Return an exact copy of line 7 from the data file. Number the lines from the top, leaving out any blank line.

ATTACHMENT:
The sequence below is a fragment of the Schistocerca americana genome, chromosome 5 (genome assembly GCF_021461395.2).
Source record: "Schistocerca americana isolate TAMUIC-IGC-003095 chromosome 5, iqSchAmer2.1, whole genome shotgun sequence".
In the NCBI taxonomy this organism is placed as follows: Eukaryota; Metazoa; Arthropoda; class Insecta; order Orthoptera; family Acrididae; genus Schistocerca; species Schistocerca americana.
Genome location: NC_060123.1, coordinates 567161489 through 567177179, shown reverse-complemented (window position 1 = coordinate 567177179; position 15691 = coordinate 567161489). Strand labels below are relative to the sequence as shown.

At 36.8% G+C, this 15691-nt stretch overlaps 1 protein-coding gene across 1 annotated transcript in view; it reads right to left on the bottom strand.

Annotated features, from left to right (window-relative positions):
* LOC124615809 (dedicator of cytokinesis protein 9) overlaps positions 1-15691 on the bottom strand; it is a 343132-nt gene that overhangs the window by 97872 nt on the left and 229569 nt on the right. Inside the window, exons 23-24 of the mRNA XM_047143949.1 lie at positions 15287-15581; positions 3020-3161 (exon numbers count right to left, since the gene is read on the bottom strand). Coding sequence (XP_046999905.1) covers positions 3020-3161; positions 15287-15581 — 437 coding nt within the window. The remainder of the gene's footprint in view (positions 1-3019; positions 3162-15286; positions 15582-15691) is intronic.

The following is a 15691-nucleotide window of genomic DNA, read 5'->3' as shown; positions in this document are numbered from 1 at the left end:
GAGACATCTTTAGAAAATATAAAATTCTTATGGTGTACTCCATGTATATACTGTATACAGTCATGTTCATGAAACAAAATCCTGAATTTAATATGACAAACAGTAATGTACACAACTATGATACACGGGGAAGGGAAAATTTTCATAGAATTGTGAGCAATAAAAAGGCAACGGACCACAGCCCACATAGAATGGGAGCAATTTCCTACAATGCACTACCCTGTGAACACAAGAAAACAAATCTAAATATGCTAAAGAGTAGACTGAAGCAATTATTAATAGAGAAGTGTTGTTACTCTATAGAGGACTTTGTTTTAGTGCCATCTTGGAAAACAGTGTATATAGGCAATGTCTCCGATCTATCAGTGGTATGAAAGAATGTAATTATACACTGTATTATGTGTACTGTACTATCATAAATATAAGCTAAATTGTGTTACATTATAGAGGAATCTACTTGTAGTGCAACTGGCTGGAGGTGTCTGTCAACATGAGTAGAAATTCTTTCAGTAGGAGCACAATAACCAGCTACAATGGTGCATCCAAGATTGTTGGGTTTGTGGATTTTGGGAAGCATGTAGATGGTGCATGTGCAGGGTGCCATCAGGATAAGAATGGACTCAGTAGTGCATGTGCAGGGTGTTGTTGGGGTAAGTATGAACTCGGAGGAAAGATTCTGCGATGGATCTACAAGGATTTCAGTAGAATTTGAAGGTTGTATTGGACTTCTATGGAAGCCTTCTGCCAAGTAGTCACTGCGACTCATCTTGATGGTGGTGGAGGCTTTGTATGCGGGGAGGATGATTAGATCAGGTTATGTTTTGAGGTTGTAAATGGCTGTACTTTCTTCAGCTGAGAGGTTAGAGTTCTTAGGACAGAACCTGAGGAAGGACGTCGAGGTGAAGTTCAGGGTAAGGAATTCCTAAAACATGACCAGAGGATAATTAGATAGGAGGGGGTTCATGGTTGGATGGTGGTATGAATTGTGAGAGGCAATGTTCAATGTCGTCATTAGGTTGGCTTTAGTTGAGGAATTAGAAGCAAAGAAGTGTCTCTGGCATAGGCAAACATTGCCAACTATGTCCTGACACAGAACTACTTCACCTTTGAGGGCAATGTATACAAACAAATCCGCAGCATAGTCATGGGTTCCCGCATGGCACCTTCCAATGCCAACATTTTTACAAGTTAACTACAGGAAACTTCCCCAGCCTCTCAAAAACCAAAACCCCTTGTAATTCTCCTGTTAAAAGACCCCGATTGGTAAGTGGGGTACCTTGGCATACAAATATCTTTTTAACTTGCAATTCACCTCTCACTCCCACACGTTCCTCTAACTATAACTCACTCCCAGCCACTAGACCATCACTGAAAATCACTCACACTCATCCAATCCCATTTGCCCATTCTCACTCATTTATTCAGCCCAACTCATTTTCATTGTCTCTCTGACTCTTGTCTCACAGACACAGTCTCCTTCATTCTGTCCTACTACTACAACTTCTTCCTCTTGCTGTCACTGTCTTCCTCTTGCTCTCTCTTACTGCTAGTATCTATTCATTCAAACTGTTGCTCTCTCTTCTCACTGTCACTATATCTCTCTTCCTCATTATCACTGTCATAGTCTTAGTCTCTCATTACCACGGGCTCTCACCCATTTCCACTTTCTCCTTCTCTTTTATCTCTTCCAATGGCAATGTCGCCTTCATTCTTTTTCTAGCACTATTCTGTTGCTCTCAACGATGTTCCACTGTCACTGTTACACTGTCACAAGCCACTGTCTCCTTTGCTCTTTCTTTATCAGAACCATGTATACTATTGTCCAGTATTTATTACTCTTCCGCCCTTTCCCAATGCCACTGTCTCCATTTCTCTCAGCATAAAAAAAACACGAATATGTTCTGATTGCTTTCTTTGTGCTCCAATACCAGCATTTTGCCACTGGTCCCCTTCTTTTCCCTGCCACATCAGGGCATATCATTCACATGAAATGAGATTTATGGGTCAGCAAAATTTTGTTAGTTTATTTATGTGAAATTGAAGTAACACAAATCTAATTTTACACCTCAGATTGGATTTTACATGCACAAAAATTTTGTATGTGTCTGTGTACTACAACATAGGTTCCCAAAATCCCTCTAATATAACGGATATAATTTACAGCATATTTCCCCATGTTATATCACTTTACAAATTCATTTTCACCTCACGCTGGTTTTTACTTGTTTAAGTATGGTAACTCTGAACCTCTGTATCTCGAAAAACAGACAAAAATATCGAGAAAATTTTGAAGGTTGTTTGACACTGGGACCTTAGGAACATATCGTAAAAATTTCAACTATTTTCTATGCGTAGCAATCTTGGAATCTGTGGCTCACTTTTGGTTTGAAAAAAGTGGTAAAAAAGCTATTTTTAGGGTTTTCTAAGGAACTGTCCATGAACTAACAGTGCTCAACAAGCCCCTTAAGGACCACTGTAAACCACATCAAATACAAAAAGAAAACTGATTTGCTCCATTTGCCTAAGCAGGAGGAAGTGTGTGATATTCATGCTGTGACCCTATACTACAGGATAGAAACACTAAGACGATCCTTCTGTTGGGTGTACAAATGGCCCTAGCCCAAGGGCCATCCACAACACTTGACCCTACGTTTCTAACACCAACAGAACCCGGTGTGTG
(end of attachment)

* LOC124615809 (dedicator of cytokinesis protein 9) overlaps positions 1-15691 on the bottom strand; it is a 343132-nt gene that overhangs the window by 97872 nt on the left and 229569 nt on the right. Inside the window, exons 23-24 of the mRNA XM_047143949.1 lie at positions 15287-15581; positions 3020-3161 (exon numbers count right to left, since the gene is read on the bottom strand). Coding sequence (XP_046999905.1) covers positions 3020-3161; positions 15287-15581 — 437 coding nt within the window. The remainder of the gene's footprint in view (positions 1-3019; positions 3162-15286; positions 15582-15691) is intronic.